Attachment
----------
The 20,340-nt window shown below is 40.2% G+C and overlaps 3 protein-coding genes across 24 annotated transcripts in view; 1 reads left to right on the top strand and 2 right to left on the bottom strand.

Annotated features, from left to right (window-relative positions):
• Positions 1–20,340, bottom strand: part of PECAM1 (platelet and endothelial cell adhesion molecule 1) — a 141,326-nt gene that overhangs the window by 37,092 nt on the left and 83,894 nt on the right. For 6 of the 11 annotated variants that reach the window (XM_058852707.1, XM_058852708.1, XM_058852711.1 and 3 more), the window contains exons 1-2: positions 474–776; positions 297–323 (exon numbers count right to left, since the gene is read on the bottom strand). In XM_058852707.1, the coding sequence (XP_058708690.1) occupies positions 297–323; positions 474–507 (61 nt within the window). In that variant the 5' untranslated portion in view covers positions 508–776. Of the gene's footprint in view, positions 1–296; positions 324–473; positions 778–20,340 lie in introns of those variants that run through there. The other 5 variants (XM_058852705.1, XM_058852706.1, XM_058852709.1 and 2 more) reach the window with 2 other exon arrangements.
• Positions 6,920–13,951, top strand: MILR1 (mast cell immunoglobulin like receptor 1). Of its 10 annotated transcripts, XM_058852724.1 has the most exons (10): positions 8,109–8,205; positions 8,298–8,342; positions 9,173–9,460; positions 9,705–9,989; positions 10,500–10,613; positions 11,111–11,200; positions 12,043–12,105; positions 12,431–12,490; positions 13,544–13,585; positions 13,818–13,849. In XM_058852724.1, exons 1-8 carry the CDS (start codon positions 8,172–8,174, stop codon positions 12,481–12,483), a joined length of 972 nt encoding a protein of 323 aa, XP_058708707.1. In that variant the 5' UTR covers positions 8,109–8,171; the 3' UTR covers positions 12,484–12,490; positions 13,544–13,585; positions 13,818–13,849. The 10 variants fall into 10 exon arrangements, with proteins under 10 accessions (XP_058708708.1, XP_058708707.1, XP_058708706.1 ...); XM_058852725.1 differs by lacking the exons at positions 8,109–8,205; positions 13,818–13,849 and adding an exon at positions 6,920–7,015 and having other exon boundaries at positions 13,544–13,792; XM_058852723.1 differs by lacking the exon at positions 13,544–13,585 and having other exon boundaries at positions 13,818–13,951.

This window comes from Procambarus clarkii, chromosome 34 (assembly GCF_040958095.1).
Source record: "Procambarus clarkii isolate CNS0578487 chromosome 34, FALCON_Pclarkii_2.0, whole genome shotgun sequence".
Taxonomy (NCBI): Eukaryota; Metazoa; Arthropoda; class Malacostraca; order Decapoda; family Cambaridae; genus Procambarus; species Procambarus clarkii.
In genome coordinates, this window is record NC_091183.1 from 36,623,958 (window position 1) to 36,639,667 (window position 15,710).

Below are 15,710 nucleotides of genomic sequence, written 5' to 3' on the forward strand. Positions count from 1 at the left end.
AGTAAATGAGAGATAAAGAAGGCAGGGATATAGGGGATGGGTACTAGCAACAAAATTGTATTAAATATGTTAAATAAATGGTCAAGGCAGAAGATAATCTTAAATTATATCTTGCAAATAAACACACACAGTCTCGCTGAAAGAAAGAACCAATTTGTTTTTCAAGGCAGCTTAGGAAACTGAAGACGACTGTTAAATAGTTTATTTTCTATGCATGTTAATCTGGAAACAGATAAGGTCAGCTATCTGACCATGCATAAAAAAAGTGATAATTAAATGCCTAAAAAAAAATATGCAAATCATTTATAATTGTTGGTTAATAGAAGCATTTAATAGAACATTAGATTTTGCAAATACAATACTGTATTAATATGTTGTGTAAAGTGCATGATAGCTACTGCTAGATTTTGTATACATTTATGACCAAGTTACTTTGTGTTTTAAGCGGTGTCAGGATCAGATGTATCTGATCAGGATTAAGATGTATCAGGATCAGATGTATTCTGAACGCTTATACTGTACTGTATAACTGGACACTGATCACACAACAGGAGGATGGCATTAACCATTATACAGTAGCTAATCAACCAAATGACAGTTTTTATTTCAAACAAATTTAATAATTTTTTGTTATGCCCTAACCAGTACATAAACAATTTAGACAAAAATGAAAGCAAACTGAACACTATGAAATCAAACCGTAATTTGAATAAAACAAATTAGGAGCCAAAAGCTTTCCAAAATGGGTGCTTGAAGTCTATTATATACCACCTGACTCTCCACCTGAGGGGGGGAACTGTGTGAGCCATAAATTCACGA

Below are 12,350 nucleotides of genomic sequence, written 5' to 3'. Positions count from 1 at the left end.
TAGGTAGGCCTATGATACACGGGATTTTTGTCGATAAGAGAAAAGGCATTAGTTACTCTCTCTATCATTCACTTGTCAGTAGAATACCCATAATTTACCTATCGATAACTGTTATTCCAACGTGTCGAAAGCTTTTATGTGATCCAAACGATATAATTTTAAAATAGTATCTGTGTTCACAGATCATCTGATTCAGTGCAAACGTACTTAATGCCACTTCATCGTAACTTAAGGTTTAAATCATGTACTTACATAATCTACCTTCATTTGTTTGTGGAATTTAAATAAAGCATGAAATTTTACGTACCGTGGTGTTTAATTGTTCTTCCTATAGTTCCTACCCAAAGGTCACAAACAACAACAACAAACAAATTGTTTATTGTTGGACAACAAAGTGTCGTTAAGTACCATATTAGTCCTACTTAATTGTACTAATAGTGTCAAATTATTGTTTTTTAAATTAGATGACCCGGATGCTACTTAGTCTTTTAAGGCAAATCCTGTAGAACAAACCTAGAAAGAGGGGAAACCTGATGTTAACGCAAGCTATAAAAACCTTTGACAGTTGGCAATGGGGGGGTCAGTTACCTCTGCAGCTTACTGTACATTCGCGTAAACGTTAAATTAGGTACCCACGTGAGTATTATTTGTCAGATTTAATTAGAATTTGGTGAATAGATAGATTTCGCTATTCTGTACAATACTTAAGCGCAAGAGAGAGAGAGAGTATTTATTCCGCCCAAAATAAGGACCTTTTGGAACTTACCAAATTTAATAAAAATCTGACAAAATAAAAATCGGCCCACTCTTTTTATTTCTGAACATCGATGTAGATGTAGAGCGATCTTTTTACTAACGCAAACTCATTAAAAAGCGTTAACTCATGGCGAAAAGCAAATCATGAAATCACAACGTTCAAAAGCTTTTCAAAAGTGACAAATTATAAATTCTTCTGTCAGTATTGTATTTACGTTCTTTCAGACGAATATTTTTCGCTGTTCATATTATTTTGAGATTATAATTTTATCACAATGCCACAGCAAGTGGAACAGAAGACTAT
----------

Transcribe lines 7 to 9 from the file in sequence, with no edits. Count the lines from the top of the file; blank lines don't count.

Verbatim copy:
Taxonomy (NCBI): Eukaryota; Metazoa; Arthropoda; class Malacostraca; order Decapoda; family Cambaridae; genus Procambarus; species Procambarus clarkii.
In genome coordinates, this window is record NC_091183.1 from 36,623,958 (window position 1) to 36,639,667 (window position 15,710).

Below are 15,710 nucleotides of genomic sequence, written 5' to 3' on the forward strand. Positions count from 1 at the left end.